Thesis Proposal. Students who wish to write a thesis must successfully complete the research-writing seminar (TW 205) and submit a thesis proposal of 4–5 pages in length, approved and signed by a faculty advisor, at the time of registration. In the proposal, students are expected to outline the problem to be investigated and give a sense of what they expect to find. The proposal must also include a working title and a bibliography, which is not intended to be exhaustive but must show that the student is familiar with the main works in the field, in particular those that will be of value to the project. Students who are unable to submit a thesis proposal at the time of registration, may not register for thesis until a proposal has been approved. The final deadline for thesis registration is the second Friday of the semester. No further changes will be permitted after the deadline for changes in registration.
Thesis Submission. A style sheet containing detailed directions for the preparation of the thesis is available online or from the Office of Academic Affairs. After the advisor has accepted the final version of the thesis, two copies of thesis—on plain bond paper—must be submitted to the Office of Academic Affairs by the deadline indicated in the Academic Calendar. An abstract (resume) of 200–250 words, with the student’s full name as author, title of thesis, total number of pages, and name of advisor, must accompany the thesis. The thesis is then evaluated by two readers: the first is the student's thesis advisor, who must be a full-time or adjunct member of the faculty, and the second is appointed by the Associate Dean for Academic Affairs from among the other faculty of the seminary.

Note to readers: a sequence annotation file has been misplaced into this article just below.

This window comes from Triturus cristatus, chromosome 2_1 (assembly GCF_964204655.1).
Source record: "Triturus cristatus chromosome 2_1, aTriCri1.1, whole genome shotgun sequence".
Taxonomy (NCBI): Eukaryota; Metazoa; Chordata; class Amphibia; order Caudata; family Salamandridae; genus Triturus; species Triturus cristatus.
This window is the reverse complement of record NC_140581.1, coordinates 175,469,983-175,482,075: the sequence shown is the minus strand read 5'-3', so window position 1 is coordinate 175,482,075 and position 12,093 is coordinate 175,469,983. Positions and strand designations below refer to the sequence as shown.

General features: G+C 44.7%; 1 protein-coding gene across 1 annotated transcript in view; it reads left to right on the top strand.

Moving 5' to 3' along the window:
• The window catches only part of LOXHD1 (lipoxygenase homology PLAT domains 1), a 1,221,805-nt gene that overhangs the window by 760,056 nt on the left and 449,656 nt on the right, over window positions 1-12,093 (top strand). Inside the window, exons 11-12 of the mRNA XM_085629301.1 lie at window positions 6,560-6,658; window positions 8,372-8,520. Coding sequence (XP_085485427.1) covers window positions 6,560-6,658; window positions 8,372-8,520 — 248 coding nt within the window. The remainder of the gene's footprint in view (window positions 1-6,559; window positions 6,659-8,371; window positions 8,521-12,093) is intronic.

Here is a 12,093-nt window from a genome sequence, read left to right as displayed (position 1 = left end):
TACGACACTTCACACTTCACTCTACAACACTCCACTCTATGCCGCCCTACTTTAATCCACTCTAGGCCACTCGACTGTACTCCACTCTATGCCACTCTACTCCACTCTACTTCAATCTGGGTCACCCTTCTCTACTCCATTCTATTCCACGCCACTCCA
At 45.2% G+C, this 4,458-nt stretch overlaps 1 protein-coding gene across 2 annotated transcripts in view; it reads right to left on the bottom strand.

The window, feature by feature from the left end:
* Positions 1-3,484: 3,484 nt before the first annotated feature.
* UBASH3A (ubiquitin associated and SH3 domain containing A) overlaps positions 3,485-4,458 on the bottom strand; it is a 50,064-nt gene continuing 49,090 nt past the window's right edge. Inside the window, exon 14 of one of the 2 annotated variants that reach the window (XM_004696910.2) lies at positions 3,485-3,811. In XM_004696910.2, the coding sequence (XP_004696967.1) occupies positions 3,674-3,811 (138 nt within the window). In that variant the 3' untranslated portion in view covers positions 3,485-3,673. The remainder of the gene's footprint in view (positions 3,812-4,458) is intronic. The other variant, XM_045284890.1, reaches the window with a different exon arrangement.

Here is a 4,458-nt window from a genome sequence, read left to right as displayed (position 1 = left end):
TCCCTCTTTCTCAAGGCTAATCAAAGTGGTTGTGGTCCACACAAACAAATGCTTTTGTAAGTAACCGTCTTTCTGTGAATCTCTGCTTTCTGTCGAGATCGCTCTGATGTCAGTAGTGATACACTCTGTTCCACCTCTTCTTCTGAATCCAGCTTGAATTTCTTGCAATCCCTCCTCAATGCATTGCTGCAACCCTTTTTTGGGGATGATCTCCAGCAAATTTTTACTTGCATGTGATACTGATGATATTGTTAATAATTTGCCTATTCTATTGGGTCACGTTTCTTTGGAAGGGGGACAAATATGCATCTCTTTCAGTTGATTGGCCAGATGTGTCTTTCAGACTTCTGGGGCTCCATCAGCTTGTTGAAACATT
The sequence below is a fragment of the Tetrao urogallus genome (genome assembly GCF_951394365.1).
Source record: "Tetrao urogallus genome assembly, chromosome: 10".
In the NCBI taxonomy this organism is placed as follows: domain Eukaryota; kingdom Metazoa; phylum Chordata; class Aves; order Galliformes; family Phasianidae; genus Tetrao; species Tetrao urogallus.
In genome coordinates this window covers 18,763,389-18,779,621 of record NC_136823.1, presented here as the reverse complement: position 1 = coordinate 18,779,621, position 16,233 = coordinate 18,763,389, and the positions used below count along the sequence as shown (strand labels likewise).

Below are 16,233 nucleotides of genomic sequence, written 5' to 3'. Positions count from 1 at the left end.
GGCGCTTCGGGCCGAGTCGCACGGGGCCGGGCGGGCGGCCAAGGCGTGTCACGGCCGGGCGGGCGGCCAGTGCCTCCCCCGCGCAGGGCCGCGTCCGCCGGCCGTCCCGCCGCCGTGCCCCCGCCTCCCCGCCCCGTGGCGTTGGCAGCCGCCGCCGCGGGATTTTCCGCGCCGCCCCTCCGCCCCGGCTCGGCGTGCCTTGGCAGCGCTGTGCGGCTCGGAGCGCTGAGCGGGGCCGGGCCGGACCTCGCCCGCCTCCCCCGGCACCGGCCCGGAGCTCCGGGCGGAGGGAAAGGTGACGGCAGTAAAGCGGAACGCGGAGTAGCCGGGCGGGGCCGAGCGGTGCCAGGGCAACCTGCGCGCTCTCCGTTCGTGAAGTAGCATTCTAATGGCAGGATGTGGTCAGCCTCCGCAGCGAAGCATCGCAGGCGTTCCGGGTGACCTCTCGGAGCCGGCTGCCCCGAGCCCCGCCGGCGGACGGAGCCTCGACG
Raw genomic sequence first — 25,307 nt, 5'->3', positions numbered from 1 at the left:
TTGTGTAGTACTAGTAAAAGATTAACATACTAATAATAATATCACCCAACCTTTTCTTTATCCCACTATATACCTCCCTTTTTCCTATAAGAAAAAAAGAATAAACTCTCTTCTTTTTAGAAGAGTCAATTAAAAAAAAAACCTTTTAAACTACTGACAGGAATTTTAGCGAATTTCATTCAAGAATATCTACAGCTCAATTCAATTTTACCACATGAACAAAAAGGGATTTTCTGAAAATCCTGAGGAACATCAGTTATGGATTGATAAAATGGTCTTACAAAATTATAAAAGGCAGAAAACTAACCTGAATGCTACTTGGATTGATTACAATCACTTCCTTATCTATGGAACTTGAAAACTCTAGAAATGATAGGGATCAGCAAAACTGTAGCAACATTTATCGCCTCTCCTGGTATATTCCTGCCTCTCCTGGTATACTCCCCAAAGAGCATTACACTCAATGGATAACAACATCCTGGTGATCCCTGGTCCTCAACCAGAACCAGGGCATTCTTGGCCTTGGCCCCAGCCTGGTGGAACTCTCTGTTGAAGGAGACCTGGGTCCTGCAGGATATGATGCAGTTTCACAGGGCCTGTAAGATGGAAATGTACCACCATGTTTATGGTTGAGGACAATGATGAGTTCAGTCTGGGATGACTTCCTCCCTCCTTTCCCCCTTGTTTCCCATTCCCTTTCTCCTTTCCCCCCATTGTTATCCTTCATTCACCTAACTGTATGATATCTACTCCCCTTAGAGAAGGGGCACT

Library Copy. Additionally, the thesis in its final form—and on white, acid-free bond paper—is to be presented to the librarian for style and format check, also by the deadline indicated in the Academic Calendar for submission of degree theses. This copy of the thesis will be bound by and deposited in the library, to become a permanent—and public—monument to the student’s years at seminary.
Students who do not submit all required copies of the thesis by the deadline will not be permitted to graduate.
Thesis Grade. The readers submit a letter grade with written comments, which become an official part of the student's record. In the calculation of the student's cumulative grade point average, the senior thesis is treated as the equivalent of three credits of course work, with the grade assigned as follows:
- For a difference of one increment (e.g., A and A-), the higher grade becomes the final grade (in this case, A).
- For a difference of two increments (e.g., A and B+), the average grade becomes the
final grade (in this case, A-).
- For a difference of three or more increments (e.g., A and B), the Associate Dean for Academic Affairs instructs the readers to reread the thesis and resubmit their grades.
- When both readers assign the grade A and substantiate the grade in their written comments, the faculty council will entertain a motion to commend the thesis, which commendation is noted on the student’s official transcript.